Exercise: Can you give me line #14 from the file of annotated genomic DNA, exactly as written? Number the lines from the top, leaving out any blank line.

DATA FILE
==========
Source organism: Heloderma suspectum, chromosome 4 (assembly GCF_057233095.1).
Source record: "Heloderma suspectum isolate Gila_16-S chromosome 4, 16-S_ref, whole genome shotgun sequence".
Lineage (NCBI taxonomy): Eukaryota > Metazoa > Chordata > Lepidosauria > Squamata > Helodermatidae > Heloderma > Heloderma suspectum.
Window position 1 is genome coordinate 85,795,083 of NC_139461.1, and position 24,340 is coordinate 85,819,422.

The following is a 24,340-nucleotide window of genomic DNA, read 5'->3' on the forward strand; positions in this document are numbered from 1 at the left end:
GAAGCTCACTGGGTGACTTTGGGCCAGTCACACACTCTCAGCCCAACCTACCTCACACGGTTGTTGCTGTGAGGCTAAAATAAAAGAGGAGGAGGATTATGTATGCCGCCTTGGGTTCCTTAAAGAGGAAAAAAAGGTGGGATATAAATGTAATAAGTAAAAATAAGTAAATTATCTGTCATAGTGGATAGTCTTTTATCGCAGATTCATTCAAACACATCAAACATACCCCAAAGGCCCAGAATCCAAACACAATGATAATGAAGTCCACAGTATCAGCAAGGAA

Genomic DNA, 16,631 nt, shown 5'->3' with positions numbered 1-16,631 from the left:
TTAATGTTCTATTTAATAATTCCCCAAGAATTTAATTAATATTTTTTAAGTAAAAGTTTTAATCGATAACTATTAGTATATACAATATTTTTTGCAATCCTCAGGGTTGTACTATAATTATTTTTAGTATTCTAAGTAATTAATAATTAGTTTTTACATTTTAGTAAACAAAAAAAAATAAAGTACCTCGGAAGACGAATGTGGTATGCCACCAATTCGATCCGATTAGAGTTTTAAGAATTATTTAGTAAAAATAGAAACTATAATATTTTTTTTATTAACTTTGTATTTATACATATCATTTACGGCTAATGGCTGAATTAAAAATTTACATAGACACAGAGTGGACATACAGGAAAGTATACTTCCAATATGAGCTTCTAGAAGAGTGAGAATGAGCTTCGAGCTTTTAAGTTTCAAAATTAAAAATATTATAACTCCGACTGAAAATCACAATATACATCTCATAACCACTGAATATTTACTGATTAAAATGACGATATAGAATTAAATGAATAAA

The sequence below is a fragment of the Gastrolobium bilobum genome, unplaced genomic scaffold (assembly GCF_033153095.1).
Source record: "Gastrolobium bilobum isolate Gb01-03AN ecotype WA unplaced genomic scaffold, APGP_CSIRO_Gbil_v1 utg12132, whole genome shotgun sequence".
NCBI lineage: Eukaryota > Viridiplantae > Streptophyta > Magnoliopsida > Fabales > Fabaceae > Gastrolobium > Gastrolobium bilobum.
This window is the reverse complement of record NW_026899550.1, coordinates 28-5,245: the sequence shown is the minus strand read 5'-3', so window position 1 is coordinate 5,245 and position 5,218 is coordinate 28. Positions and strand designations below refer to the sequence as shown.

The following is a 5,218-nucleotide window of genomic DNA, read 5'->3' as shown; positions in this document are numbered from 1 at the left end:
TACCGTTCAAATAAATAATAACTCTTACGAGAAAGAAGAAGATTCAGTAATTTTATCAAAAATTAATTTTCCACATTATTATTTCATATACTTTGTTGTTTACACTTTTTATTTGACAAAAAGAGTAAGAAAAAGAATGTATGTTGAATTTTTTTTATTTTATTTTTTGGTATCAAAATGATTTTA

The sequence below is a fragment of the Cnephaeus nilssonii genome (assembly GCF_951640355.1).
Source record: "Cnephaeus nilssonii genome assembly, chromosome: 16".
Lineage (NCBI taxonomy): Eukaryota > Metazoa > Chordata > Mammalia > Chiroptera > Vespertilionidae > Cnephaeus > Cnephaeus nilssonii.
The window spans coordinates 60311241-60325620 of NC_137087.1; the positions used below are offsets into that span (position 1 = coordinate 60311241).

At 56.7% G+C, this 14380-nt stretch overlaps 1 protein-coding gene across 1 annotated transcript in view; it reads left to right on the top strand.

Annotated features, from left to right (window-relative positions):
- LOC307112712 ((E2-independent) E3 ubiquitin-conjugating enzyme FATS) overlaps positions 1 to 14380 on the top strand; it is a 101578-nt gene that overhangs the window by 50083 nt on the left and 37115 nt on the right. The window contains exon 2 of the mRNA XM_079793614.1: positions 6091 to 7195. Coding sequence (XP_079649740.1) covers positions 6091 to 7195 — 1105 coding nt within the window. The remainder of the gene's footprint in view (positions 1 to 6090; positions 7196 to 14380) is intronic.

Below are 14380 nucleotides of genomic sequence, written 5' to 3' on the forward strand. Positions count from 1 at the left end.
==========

TACCGTTCAAATAAATAATAACTCTTACGAGAAAGAAGAAGATTCAGTAATTTTATCAAAAATTAATTTTCCACATTATTATTTCATATACTTTGTTGTTTACACTTTTTATTTGACAAAAAGAGTAAGAAAAAGAATGTATGTTGAATTTTTTTTATTTTATTTTTTGGTATCAAAATGATTTTA